When it is finished downloading, the frame hangs up the phone line and starts displaying the new photos one after another. It turns itself off at the set time in the evening, and back on at the set time in the morning.
Now let's take a look at the Web side of this device.
The Web Side
You use the Ceiva Web site to control just about every aspect of the device. After you buy the frame, you go to the Web site to register it and pay for the service. This creates an account on the site that is exclusive to your frame. You can then upload your pictures and determine the settings.
Now you can give the frame to a friend or family member who doesn't have a computer. All that person has to do is plug the frame into a phone line and a power outlet and hit the white button on the back -- simple tasks for even most technologically resistant among us. The first time the frame connects, it dials a toll-free number and downloads the settings you created from the Web site. One of the settings is the local dial-up number to be used by the frame. Now that the frame has these settings installed, it connects to the Internet again, this time using the local dial-up number, to download the pictures you posted to the Ceiva site.
By registering the frame on the Web site, you establish a "My Home" section. From this personalized area, you can control all of the frames on your account.
At "My Home," you can:
- Set up channels - Various content providers have signed up with Ceiva to provide daily content in the form of images that can be downloaded by the frame. For instance, the Weather Channel provides a local three-day forecast that automatically updates each time the frame dials in.
- Send pictures - You can send pictures to frames you registered, as well as to other frames that people have given you permission to access. You have at your disposal an online photo album that can hold 1,000 pictures, and the frame can be set to randomly select images from this album. You can also e-mail the photos in your album to anyone with a computer and an e-mail account. When you send a picture, you can adjust some of the settings and add text or borders. The "Send a Picture" section of the Ceiva Web site
- See what's on the frame - You can see which pictures are currently displaying on each frame on your account, as well as which pictures are waiting to be downloaded and which ones have been deleted.
- Change the frame's settings - You can control such settings as the name of the frame, the slideshow interval, the time when the frame turns on and off and the local dial-up numbers. The "Settings" section of the Ceiva Web site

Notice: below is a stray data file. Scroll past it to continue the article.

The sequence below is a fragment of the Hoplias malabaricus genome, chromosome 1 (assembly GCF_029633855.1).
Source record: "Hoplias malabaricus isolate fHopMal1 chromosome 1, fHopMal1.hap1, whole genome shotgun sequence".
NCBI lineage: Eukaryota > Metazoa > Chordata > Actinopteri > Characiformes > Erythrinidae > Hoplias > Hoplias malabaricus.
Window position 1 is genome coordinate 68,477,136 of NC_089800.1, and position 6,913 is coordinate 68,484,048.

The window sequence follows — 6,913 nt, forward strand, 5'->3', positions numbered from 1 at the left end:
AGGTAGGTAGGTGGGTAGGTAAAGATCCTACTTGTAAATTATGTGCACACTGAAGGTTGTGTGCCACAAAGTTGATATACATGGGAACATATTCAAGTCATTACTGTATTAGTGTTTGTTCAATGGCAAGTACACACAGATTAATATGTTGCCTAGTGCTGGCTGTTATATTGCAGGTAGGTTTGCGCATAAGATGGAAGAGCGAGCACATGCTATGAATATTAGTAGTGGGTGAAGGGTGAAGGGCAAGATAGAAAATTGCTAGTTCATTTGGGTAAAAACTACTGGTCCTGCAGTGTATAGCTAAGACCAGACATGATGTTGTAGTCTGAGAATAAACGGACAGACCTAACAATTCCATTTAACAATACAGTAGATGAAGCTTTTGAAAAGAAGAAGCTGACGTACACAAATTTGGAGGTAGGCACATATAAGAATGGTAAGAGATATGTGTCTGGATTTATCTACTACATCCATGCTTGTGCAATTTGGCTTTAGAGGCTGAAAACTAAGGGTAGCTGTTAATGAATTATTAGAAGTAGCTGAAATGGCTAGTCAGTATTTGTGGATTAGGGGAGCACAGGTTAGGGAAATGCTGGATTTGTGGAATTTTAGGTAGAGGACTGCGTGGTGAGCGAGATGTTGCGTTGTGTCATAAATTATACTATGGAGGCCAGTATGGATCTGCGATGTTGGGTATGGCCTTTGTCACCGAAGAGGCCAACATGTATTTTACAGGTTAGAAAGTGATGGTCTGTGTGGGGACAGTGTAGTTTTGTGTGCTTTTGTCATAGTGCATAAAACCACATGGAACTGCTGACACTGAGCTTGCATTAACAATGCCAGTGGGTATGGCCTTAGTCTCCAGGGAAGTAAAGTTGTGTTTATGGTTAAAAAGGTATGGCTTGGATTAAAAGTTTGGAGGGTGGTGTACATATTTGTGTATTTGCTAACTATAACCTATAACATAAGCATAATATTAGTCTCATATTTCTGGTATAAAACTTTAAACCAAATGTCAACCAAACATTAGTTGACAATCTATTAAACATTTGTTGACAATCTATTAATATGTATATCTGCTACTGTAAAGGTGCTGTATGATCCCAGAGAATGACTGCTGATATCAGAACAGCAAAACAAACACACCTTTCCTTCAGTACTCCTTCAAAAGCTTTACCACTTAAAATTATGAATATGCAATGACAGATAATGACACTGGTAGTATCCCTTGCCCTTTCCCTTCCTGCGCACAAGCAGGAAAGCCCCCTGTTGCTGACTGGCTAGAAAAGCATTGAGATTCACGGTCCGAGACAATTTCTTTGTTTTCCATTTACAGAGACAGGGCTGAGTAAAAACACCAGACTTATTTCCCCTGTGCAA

Now let's take a look at what the future holds for digital picture frames.
Tomorrow's Digital Frames
The next-generation Ceiva frame will add some neat features such as the ability to print pictures. You'll be able to print them either on a special local printer or remotely through a service that prints the pictures and sends them to you in the mail.
It will also have the ability to play recorded sounds with each picture, a CompactFlash memory slot to display pictures directly from a digital camera, and a small remote to control features such as printing and some of the settings that can only be adjusted via the Web in the current Ceiva frame.
Even with these added features, you'll be able to control the frame via the Web, so the new Ceiva will still be simple enough to give to your technologically challenged loved ones.
For more information, check out the links on the next page.
- How Digital Cameras Work
- Digital Camera Quiz
- How LCDs Work
- How Microprocessors Work
- How Modems Work
- How Operating Systems Work
- How RAM Works
- How ROM Works
- How Scanners Work
- What are the best settings when e-mailing digital pictures to friends, and what settings do I use if I want to print the picture?
- Why are there so many different image formats on the Web?
- What is dye-sublimation printing?
More Great Links
- Imagine Resource Review: Kodak Smart Picture Frame
- Semper Aptus Review: Ceiva Digital Picture Frame
- ABCNews.com: Review: Digital Picture Frames
- Ceiva: The World's First Internet-connected Digital Picture Frame
- The Photo Wallet by VideoChip
- ShortCourses: Displaying Pictures in Digital Picture Frames
- Digi-Frame Inc. - Digital Picture Frames
- CED Magazine: Defining the Internet appliance
- Business 2.0: The Future in a Picture Frame